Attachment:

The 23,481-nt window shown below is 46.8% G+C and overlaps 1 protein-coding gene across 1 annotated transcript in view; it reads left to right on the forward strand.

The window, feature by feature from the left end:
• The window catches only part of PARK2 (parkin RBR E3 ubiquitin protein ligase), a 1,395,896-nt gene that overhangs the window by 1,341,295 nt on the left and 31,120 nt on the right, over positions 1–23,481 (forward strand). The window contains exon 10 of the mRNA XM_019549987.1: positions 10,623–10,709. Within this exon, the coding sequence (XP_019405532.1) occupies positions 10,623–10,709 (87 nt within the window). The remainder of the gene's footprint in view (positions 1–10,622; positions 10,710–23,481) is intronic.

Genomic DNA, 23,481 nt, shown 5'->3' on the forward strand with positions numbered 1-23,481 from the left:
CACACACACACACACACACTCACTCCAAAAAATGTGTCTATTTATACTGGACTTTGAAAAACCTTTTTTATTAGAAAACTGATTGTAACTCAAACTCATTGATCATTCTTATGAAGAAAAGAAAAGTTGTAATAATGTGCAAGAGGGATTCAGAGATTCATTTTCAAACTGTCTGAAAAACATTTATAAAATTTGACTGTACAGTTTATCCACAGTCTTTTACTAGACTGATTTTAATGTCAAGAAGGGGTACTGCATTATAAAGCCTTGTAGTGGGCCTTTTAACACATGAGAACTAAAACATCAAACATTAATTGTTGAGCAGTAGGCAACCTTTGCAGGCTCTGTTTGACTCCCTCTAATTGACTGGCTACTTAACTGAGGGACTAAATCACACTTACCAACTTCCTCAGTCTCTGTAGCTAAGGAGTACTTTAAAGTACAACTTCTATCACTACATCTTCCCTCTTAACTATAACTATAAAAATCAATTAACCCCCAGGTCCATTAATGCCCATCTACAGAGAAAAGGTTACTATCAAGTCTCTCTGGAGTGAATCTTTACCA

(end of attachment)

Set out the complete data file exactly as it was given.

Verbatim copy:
The 23,481-nt window shown below is 46.8% G+C and overlaps 1 protein-coding gene across 1 annotated transcript in view; it reads left to right on the forward strand.

The window, feature by feature from the left end:
• The window catches only part of PARK2 (parkin RBR E3 ubiquitin protein ligase), a 1,395,896-nt gene that overhangs the window by 1,341,295 nt on the left and 31,120 nt on the right, over positions 1–23,481 (forward strand). The window contains exon 10 of the mRNA XM_019549987.1: positions 10,623–10,709. Within this exon, the coding sequence (XP_019405532.1) occupies positions 10,623–10,709 (87 nt within the window). The remainder of the gene's footprint in view (positions 1–10,622; positions 10,710–23,481) is intronic.

Genomic DNA, 23,481 nt, shown 5'->3' on the forward strand with positions numbered 1-23,481 from the left:
CACACACACACACACACACTCACTCCAAAAAATGTGTCTATTTATACTGGACTTTGAAAAACCTTTTTTATTAGAAAACTGATTGTAACTCAAACTCATTGATCATTCTTATGAAGAAAAGAAAAGTTGTAATAATGTGCAAGAGGGATTCAGAGATTCATTTTCAAACTGTCTGAAAAACATTTATAAAATTTGACTGTACAGTTTATCCACAGTCTTTTACTAGACTGATTTTAATGTCAAGAAGGGGTACTGCATTATAAAGCCTTGTAGTGGGCCTTTTAACACATGAGAACTAAAACATCAAACATTAATTGTTGAGCAGTAGGCAACCTTTGCAGGCTCTGTTTGACTCCCTCTAATTGACTGGCTACTTAACTGAGGGACTAAATCACACTTACCAACTTCCTCAGTCTCTGTAGCTAAGGAGTACTTTAAAGTACAACTTCTATCACTACATCTTCCCTCTTAACTATAACTATAAAAATCAATTAACCCCCAGGTCCATTAATGCCCATCTACAGAGAAAAGGTTACTATCAAGTCTCTCTGGAGTGAATCTTTACCA